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UPDATE 7-Mom and baby among five killed as tornadoes rake Oklahoma City area
June 1, 2013 / 12:42 AM / in 5 years

UPDATE 7-Mom and baby among five killed as tornadoes rake Oklahoma City area

By Heide Brandes
    OKLAHOMA CITY, May 31 (Reuters) - Violent thunderstorms on
Friday produced tornadoes in central Oklahoma that killed five
people including a mother and her baby and menaced Oklahoma City
and its hard-hit suburb of Moore, authorities said.
    The mother and baby were killed while traveling on
Interstate 40, just west of Oklahoma City, when their vehicle
was picked up by the storm, said Betsy Randolph, spokeswoman for
the Oklahoma Highway Patrol. The interstate was shut down due to
the storm, with multiple crashes and injuries.
    Two of the deaths occurred in Union City and one was in El
Reno, west of Oklahoma City, said Amy Elliott, a spokeswoman for
the state Office of the Chief Medical Examiner. She could not
immediately confirm where the other deaths occurred.
    Some 40 to 50 people were being treated for storm-related
injuries, including five patients in critical condition, among
them a child, according to the Integris Health hospital system.
    National Weather Service meteorologists had earlier declared
a tornado emergency for parts of the Oklahoma City metropolitan
area, and a twister touched down in Moore, which was hit by a
massive EF-5 twister last week that killed 24 people.
    A tornado also rampaged down Interstate 40 toward Oklahoma
City, tipping over dozens of trucks, one witnesses said.
Television images showed downed power lines and tossed cars as
the storm systems dumped heavy rains, stranding motorists in
flood water.
   "For reasons that are not clear to me, more people took to
the roads, more than we expected. Everyone acted differently in
this storm, and as a result, it created an extremely dangerous
situation," Oklahoma City Mayor Mick Cornett said.
    "I think we are still a little shaken by what happened in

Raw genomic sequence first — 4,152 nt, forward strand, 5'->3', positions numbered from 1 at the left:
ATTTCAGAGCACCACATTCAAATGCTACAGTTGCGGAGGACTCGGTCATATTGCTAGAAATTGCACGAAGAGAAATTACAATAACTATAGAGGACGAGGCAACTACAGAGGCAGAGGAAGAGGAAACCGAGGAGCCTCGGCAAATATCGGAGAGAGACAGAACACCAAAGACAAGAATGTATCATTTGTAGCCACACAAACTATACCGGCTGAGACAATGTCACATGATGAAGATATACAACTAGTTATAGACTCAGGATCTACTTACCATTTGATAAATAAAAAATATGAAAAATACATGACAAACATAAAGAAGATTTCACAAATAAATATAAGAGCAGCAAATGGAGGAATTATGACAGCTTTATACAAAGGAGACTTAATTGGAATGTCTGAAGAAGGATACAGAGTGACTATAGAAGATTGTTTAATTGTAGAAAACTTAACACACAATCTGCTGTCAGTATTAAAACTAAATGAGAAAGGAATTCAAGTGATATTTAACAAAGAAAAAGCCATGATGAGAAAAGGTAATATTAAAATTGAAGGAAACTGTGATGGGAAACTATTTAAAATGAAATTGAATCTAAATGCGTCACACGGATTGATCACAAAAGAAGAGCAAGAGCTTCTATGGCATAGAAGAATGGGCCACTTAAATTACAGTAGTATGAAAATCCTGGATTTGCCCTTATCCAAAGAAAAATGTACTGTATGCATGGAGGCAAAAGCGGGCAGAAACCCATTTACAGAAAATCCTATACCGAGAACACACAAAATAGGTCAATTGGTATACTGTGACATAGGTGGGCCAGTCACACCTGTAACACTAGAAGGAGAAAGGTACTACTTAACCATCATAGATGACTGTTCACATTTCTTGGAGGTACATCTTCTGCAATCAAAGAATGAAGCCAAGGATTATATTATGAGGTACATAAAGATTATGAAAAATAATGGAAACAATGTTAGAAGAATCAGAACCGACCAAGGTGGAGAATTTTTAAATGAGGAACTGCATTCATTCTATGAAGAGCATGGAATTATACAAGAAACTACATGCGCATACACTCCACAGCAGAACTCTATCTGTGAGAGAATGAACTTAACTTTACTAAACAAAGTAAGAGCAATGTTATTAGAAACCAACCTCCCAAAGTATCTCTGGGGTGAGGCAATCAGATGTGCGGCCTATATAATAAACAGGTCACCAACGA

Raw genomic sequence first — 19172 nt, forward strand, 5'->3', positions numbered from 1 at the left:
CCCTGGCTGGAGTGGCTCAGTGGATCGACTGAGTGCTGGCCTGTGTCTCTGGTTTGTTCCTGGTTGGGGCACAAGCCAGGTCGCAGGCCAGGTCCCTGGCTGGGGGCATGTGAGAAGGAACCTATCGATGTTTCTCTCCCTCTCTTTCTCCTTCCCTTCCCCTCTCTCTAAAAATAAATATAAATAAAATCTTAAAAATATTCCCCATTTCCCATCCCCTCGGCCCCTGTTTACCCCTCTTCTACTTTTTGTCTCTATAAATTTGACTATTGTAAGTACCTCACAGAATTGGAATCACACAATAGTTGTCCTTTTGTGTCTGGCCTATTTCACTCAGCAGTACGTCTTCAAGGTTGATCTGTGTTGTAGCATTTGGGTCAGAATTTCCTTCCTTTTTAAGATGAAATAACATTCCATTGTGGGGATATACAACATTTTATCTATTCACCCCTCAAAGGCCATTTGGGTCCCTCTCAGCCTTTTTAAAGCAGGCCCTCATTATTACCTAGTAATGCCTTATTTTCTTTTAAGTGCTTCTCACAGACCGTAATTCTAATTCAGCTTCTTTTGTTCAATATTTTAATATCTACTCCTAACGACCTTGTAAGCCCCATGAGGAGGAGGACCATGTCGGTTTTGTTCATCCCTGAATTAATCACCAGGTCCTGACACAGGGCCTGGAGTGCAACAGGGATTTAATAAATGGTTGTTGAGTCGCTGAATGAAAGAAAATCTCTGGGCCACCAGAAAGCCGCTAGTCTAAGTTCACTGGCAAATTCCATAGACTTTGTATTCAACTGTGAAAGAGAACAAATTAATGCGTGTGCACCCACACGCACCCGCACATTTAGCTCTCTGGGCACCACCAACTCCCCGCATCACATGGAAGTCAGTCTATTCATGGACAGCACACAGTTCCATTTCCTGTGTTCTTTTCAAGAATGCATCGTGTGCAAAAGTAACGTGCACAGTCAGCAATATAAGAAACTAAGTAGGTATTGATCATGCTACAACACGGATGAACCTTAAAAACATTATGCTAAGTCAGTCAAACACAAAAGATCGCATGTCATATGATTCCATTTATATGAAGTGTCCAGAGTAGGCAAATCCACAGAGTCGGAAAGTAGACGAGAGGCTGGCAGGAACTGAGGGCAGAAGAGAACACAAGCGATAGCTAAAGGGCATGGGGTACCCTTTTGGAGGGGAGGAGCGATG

Moore. We are still burying children and victims, so our
emotions are still strong," he added.
    Brandi Vanalphen, 30, was among the hundreds of drivers
trapped on traffic-snarled roads as she attempted to flee the
tornado system menacing the suburb of Norman.
    "What got me scared was being stuck in traffic with sirens
going off," she said. "I started seeing power flashes to the
north, and I said 'screw this.' I started driving on the
shoulder. People started driving over the grass."
    Oklahoma Governor Mary Fallin told CNN that motorists stuck
on any freeway in the path of a twister should try to go in the
opposite direction to where the twister was coming from.
    "What we saw from the tornadoes that came through Moore and
the other ones last week was that people who were in cars on the
Interstate were killed," Fallin told CNN.
    Moore Mayor Glenn Lewis told CNN it was "unbelievable" that
Moore had been hit again. 
    
    CITYWIDE FLOODING
    Tim Oram, meteorologist for the National Weather Service,
said it was difficult to know exactly how many tornadoes had
touched down, but three major thunderstorms were potentially
producing tornadoes throughout the center of the state.
    The service later lifted a tornado warning for Oklahoma City
and surrounding areas, as flash floods in the wake of the storms
dunked parts of the sprawling metropolitan area - home to more
than 1.3 million people - under water.
    Will Rogers Airport in Oklahoma City was shut down as it
sheltered 1,200 people, local station KWTV reported.
    Storms also swept into neighboring Missouri, where Governor
Jay Nixon declared a state of emergency.
    "Much of Missouri is experiencing dangerous severe weather
tonight, on the heels of several days of heavy rain," Nixon
said. "I urge Missourians to closely monitor weather conditions,
so they can take shelter or move to higher ground if needed."
    The St. Louis Post-Dispatch newspaper reported downed trees,
road closures and damage in the metro St. Louis area, but no
deaths or serious injuries.
    Power utilities Oklahoma Gas and Electric and Ameren said
171,000 customers were without power in Oklahoma, Missouri and
Illinois, which had been under a tornado warning on Thursday.
    On Thursday, storms in Oklahoma and Arkansas killed at least
three people, including Scott County Sheriff Cody Carpenter,
whose body was recovered early on Friday, said Keith Stephens, a
spokesman for the Arkansas Game and Fish Commission. 
    Authorities continued to search for a missing game warden on
the Fourche La Fave River. A man also died in Tull, Arkansas,
when a tree fell on his car, and a woman's body was found in
flood waters in Scott County on Friday.
    Large, long-lasting thunderstorms known as supercells are
responsible for producing the strongest tornadoes, along with
large hail and other dangerous winds.
    Tulsa, Oklahoma, as well as Springfield, Missouri, may all
be buffeted by Friday's severe weather and possible tornado
touchdowns, said Rich Thompson, a lead forecaster at the
National Weather Service's Storm Prediction Center in Norman,
Oklahoma.
    The danger zone included Joplin, Missouri, he added. Joplin
was hit by a monster tornado that killed 161 people and
destroyed about 7,500 homes two years ago.

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